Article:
Mobility and the cloud have changed how we work, transforming pockets of downtime into bursts of productivity, with easy access to our most valued information and people. But this transformation has unleashed havoc. Security practices built on decades-old assumptions of placing controls at key points in the infrastructure won’t work in today’s hyper-connected application and data-centric world.
Mobility and cloud have shifted the power balance from IT to users. Business units and workers are embracing public cloud services for everything from document sharing to payment services. Most CISOs cannot state with confidence that their organization’s information assets are secure.
The industry needs to embrace innovative security and identity architectures so organizations can protect their users’ identities, devices, and data, wherever and whenever they are. Now is the time for InfoSec pros to embrace CHAOS and enable the business to move forward quickly and securely.
Recently, I was able to chat with Forbes contributor Dan Woods about how Cisco increases productivity and efficiency of its sales staff through a methodical approach to mobility.
Specifically, today’s mobile landscape is demanding constant evolution. From listening and responding to the mobility needs of employees to deploying home-grown apps, a flexible and holistic roadmap for mobility and mobile apps is essential. While mobility continues to be a growing trend that offers businesses new opportunities, many companies have yet to fully realize the true potential of mobility.
With this in mind, many business leaders may ask:
How can my enterprise recreate Cisco’s approach to mobility success?
How can my organization realize all of the benefits a mobility strategy can offer?
Why Mobility Matters
You don’t have to look very far – probably the nearest airport lounge, coffee shop, or even living room – to see how the influx of smart, connected devices is changing how and where we work.
However, basic BYOD and mobility policies are becoming more comprehensive in order to support emerging trends like the rise of enterprise apps and demand for a faster and personalized user experience. In fact, according to a CIOL article, CIOs will continue to put mobile first, understand and invest in mobile enterprise apps, and integrate corporate mobility policies in the next year.
In addition, mobility – and its untapped potential – is shaping the bottom line.
A recent CIO Insight article sheds some light: A survey from Mobile Helix supports that CIOs and IT leaders recognize there is untapped business value potential from investing in mobility. Read More »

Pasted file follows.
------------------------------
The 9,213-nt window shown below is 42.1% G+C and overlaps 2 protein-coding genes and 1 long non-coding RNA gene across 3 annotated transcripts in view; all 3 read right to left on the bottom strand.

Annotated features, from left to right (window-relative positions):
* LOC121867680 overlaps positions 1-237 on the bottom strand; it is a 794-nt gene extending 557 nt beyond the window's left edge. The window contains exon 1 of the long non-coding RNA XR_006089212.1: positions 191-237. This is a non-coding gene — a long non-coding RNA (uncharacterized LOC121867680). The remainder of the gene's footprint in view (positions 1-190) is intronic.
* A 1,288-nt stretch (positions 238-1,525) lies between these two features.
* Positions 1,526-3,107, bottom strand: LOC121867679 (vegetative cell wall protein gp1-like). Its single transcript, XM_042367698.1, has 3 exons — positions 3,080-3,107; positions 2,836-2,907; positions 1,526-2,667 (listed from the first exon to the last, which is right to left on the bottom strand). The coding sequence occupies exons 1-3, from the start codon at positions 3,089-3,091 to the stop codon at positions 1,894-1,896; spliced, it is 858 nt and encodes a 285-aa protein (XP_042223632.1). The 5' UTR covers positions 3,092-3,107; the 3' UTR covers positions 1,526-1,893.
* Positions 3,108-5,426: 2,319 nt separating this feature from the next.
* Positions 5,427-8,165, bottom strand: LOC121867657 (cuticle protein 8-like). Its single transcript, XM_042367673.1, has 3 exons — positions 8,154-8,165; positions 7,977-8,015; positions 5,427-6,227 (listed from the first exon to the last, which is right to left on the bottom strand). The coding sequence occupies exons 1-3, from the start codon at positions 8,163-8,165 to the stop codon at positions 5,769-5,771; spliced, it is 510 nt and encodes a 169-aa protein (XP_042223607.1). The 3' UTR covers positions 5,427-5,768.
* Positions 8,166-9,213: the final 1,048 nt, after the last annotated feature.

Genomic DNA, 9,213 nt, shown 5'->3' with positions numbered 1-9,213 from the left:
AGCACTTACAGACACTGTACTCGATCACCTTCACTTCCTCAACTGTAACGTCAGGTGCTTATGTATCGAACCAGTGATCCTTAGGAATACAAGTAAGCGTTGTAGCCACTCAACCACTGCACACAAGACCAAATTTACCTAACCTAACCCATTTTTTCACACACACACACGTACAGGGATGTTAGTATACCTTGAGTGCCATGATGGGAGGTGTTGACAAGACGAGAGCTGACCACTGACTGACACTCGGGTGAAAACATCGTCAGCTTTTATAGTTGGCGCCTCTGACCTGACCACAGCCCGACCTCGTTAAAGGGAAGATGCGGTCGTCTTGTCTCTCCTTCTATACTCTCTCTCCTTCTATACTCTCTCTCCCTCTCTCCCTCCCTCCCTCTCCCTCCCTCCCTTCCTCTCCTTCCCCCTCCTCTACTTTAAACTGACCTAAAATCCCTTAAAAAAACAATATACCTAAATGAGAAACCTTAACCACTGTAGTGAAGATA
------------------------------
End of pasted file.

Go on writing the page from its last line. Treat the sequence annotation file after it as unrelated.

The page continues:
In a world of digital distractions and shrinking attention spans, brand loyalty and customer engagement often wind up “out of bounds.” But forward-thinking organizations — including the National Basketball Association (NBA) — are using technology to create some exciting new scoring opportunities.
One of the keys to establishing brand loyalty lies in enabling an experience that sparks an emotional connection between the consumer and the brand. The NBA is a great example of an organization with an ardent fan base whose loyalty is based on an emotional bond. But to transform that passion into higher merchandise sales and social media buzz, the NBA has been adopting some unique concepts.
Some of this innovation will be on display at the NBA All-Star Jam Session, which will take place in New Orleans, February 13-16. There, the NBA is deploying Cisco’s Virtual Mirror done with partner C-InStore. The full-length mirror enables shoppers to see enhanced virtual images of themselves. And while Cisco’s Virtual Mirror might not make a customer look 7 feet tall (yet), it will render an image of him or her wearing the official All-Star jersey, shorts, and other licensed apparel. That digital snapshot can then be shared with friends and family, capitalizing on the excitement of being at the event. Those who engage with the mirror will also receive a 20-percent discount off event merchandise, redeemable through a coupon sent automatically to their phones.
As mobility becomes more pervasive, these words have become engrained in our work/life culture. The issue of cyber crime has earned national news headlines as governments across the globe grapple with how to build both secure and mobile-enabled infrastructures.
A few weeks ago, Cisco and Mobile Work Exchange released findings from a self-assessment tool that highlights some interesting statistics, enabling us to better understand mobile security best practices and vulnerabilities. The report specifically looks at government employees, 90 percent of whom claim to use at least one mobile device for work, and reveals that many government workers (41 percent) are putting themselves and their agencies at risk.
Here are a few other compelling findings:
On mobile devices, 31 percent use a public Wi-Fi connection and 25 percent do not set passwords.
6 percent of government employees who use a mobile device for work say they have lost or misplaced their phone. In the average Federal agency, that’s more than 3,500 chances for a security breach.
Despite the Federal Digital Government Strategy, more than one in four government employees have not received mobile security training from their agencies.
Aside from an ill-timed Milanese taxi strike and a lot of rain and snow, the first CiscoLive of 2014 was a fascinating week. Cisco EVP Rob Lloyd announced our latest Cisco ONE capabilities with a new APIC Enterprise module and the new Inter Cloud capability for moving workload (virtual machines) between private and public clouds. Both of these announcements underscore Cisco’s expansion into software-defined infrastructure. Now IT administrators can centrally apply policies across data center, WAN and access networks and transparently move workloads and apps across private and public clouds. Now, that’s agility. That’s lower operational costs.